In most instances, doctors don’t know what causes non-Hodgkin’s lymphoma. It begins when your body produces too many abnormal lymphocytes, which are a type of white blood cell.
Normally, lymphocytes go through a predictable life cycle. Old lymphocytes die, and your body creates new ones to replace them. In non-Hodgkin’s lymphoma, your lymphocytes don’t die, and your body keeps creating new ones. This oversupply of lymphocytes crowds into your lymph nodes, causing them to swell.
The Mayo Clinic does note certain risk factors for this type of cancer, however, including:
- Certain medications that suppress the immune system
- Infection with certain bacteria or viruses
- Older age (60+)
- Certain chemicals, like pesticides
The chemical link is a crucial one, as the water supply at Camp Lejeune was indeed contaminated with chemicals and industrial solvents. The VA also acknowledges a presumptive connection between non-Hodgkin’s lymphoma and “contaminants in the water supply at Camp Lejeune from August 1, 1953 through December 31, 1987.”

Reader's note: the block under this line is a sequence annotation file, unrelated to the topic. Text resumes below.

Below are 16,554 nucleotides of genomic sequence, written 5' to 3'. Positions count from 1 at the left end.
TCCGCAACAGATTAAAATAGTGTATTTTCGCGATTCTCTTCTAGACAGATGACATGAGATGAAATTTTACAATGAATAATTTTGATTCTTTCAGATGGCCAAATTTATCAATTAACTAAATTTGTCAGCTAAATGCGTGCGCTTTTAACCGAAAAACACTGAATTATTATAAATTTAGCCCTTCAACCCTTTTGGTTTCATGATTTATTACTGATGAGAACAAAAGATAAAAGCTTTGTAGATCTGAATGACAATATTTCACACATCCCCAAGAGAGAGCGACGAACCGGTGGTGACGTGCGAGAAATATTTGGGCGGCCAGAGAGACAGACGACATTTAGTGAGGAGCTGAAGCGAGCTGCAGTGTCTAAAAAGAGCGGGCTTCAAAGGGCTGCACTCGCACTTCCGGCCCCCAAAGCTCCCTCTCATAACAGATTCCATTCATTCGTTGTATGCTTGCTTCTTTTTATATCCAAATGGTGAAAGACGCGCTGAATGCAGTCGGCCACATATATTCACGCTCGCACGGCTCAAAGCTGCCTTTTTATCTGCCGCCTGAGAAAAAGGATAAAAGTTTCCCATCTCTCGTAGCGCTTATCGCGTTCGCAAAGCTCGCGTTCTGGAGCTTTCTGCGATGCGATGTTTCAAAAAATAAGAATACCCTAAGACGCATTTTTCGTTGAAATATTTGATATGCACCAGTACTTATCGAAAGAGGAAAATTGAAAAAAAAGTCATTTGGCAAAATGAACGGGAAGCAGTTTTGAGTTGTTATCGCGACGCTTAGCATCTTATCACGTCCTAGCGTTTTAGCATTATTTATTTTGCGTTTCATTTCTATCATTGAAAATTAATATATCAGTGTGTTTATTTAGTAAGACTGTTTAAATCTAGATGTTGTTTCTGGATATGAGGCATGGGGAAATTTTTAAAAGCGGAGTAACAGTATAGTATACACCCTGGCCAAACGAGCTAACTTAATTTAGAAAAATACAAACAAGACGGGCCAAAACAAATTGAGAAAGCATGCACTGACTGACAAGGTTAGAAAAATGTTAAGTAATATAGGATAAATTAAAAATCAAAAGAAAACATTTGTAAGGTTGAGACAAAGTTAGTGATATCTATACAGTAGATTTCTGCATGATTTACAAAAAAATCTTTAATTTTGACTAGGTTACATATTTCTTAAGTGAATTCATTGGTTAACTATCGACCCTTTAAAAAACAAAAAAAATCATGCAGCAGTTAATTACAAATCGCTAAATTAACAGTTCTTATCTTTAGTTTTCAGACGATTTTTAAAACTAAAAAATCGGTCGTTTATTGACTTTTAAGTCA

What are the symptoms of non-Hodgkin’s lymphoma?
Cancer.org discusses the signs and symptoms of non-Hodgkin’s lymphoma, which can develop silently for years:
|· “Enlarged lymph nodes |
· Weight loss
· Fatigue (feeling very tired)
· Swollen abdomen (belly)
|· Feeling full after only a small amount of food |
· Chest pain or pressure
· Shortness of breath or cough
· Severe or frequent infections
· Easy bruising or bleeding”
They also note secondary symptoms like night sweats and fever. NHL can present in the lymph nodes, the abdomen, the chest, the skin, and the brain.
What is the treatment for non-Hodgkin’s lymphoma?
The Mayo Clinic lists a variety of treatments for NHL, but every patient’s treatment regimen depends the specifics of their condition. However, typical options include:
- Radiation therapy
- Targeted drug therapy
- T-cell therapy
- Bone marrow transplants
According to Cancer.org, the average five-year survival rate for people with non-Hodgkin’s lymphoma is 73 percent.
Non-Hodgkin’s lymphoma and Camp Lejeune